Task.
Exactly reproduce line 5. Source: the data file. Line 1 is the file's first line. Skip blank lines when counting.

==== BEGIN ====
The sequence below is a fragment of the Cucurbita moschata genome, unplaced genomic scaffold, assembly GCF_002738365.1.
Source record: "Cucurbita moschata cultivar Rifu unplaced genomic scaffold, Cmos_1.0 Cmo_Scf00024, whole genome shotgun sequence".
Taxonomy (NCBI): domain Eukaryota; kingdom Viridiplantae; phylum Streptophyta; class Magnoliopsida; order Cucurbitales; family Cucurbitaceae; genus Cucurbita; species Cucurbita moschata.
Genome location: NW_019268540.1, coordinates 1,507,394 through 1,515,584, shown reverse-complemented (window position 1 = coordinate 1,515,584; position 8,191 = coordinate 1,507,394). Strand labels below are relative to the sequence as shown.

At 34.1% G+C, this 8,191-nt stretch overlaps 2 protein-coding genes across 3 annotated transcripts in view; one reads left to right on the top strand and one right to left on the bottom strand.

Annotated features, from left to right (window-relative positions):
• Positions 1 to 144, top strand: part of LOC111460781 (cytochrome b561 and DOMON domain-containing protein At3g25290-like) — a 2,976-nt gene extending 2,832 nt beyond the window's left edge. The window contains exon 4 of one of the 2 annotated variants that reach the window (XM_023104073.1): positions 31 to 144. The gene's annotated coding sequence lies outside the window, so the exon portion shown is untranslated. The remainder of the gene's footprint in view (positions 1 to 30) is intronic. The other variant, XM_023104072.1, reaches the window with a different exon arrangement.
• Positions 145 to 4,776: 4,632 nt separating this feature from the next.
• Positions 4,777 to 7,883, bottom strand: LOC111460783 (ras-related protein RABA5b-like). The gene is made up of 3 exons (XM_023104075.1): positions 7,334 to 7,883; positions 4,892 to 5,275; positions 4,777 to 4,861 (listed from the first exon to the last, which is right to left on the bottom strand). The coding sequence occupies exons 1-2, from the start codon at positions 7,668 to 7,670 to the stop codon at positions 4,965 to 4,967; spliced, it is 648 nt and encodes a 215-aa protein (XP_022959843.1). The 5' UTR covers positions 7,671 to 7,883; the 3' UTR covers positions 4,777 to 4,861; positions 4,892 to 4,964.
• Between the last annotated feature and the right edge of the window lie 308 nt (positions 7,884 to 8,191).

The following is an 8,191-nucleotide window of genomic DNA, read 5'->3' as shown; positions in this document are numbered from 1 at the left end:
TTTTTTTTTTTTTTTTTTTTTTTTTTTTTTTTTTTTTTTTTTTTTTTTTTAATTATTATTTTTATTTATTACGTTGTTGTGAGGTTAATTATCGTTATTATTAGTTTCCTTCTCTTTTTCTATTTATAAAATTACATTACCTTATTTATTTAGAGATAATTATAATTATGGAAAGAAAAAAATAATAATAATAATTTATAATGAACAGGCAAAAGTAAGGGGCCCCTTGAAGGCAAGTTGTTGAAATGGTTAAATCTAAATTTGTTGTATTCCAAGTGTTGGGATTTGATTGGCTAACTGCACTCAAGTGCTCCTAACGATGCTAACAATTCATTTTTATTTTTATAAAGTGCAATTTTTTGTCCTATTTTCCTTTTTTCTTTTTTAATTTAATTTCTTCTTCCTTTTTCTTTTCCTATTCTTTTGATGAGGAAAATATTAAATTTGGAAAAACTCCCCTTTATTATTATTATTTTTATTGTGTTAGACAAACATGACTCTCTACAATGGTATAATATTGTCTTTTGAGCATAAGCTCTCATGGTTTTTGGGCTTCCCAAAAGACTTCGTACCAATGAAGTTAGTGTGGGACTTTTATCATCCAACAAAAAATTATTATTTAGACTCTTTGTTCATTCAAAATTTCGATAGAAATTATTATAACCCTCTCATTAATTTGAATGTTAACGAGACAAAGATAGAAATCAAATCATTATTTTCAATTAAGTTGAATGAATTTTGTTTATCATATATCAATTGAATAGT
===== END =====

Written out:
At 34.1% G+C, this 8,191-nt stretch overlaps 2 protein-coding genes across 3 annotated transcripts in view; one reads left to right on the top strand and one right to left on the bottom strand.